The purpose of this study was to explain the process of how a sport team could induce consumers to engage in proenvironmental behavior. Building on Kelman’s (1958, 1961, 2006) internalization perspective, this study demonstrated that positive environmental practices by a team increased consumer internalization of the team’s values. In turn, this increased internalization mediated the relationship between environmental practices and proenvironmental behavior measured by two behavioral intentions: intention to support the team’s environmental initiative and intention to engage in proenvironmental behavior in daily life. The results of this study contribute to the literature by highlighting the significant role of internalization. This research further provides a significant insight into the social impacts of sport organizations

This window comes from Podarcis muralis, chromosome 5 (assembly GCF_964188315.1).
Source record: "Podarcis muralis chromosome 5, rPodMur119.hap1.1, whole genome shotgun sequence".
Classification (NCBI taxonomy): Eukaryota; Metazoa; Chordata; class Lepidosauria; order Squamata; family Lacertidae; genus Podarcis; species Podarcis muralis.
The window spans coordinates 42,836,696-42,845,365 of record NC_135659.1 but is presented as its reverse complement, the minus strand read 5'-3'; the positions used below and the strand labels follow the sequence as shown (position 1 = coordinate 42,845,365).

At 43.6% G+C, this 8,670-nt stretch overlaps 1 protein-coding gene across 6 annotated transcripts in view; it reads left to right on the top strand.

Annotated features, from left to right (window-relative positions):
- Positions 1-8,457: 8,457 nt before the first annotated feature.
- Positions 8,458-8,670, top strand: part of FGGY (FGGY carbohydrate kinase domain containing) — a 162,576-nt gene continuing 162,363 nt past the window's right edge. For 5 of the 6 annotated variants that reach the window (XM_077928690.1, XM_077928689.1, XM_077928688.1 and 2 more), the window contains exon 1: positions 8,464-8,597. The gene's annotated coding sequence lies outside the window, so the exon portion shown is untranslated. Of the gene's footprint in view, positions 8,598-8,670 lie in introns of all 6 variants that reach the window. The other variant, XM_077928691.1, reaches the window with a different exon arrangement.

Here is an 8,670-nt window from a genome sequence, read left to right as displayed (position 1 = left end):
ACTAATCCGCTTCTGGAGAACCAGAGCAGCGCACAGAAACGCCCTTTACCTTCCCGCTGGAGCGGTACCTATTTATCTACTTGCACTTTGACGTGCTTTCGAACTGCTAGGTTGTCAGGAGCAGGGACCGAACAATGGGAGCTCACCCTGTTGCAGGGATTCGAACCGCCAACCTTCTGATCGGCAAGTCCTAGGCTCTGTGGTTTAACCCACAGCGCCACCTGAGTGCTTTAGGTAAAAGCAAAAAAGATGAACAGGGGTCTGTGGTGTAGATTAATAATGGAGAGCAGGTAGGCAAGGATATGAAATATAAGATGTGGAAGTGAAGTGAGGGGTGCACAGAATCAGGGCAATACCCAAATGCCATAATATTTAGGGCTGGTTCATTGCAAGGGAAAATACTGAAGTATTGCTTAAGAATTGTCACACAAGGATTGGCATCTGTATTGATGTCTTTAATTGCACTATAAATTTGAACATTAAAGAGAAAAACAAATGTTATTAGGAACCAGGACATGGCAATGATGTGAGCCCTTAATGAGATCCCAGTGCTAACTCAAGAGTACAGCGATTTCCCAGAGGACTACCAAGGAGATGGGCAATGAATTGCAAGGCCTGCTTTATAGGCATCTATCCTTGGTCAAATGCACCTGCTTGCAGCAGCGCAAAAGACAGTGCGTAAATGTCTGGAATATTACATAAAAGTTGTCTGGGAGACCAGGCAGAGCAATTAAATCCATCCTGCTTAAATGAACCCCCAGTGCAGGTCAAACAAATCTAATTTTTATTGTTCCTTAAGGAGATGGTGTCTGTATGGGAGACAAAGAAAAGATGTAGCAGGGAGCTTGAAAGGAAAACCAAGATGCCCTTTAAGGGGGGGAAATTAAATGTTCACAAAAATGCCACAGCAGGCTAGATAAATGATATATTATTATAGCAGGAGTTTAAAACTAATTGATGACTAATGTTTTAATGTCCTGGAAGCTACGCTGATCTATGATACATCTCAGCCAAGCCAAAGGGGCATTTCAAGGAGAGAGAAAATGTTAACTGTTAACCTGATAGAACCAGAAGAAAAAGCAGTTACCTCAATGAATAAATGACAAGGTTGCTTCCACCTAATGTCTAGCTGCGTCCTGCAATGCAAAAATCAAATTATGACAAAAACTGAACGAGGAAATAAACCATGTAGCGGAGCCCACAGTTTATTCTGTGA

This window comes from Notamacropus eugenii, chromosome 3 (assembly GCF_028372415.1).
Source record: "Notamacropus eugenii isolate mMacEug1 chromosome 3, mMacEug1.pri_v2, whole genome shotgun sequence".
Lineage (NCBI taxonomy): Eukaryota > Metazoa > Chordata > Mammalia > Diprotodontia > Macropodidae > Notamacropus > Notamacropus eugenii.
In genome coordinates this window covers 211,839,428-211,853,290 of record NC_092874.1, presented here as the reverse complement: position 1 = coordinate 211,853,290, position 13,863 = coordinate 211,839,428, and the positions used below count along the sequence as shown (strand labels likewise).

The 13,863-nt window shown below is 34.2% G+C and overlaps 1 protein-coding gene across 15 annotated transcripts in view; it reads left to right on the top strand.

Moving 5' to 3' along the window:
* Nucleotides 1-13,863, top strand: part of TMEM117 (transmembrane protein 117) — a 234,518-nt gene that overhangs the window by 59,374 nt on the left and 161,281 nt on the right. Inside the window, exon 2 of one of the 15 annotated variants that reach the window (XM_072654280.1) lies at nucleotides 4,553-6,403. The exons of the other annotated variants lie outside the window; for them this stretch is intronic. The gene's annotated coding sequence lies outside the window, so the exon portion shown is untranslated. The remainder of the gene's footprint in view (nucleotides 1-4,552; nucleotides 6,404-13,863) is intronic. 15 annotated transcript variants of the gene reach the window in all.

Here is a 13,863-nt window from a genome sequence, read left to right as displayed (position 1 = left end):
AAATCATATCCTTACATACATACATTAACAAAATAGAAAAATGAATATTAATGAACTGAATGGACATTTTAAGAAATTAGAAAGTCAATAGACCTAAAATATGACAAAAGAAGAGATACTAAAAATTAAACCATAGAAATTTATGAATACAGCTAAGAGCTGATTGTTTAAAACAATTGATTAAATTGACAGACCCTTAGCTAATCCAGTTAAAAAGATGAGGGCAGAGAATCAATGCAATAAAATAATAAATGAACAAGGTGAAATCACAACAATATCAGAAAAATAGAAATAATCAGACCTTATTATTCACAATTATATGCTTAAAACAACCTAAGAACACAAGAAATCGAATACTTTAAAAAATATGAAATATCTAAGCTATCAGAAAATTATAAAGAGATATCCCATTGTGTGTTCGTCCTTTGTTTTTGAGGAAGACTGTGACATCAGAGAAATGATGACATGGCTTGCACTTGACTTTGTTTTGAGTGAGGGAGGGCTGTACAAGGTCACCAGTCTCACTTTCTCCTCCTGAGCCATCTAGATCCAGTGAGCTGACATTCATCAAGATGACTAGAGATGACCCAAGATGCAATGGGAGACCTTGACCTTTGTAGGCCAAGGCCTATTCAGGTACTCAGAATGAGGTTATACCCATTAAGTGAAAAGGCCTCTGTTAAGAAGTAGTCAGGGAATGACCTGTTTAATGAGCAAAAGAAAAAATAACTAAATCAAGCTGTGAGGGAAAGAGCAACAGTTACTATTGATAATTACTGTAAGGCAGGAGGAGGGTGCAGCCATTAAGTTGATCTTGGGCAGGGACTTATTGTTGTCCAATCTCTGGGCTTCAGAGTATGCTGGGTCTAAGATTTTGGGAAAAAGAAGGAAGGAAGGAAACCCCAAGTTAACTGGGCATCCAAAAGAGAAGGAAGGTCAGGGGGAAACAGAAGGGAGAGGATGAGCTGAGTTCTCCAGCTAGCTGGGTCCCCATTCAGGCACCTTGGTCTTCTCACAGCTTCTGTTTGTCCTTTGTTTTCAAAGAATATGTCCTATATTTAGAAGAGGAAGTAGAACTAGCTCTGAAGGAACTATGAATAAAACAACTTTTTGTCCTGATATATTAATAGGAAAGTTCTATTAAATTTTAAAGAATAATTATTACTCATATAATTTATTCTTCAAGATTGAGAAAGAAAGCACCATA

This study makes the following contributions to the literature. First, this research seeks to demonstrate that the examination of internalization provides a comprehensive insight into the relationship between CSR and consumer adoption of the intended prosocial behavior, adding new knowledge to the broader management literature. Second, consistent with the growing importance of investigating the social impacts of sport organizations (Godfrey, 2009; Zeigler, 2007), the study intends to provide evidence that sport organizations could make a positive contribution to society by effectively promoting socially beneficial ideas and behavior.
The purpose of this study was to examine how a sport team could persuade consumers to behave in an environmentally responsible way. The results of this study show that a team’s positive environmental practices increase consumer internalization of the team’s values. Once internalization takes place, consumers are likely to show their intentions to support the team’s environmental initiative and formulate their intentions to perform daily proenvironmental behavior.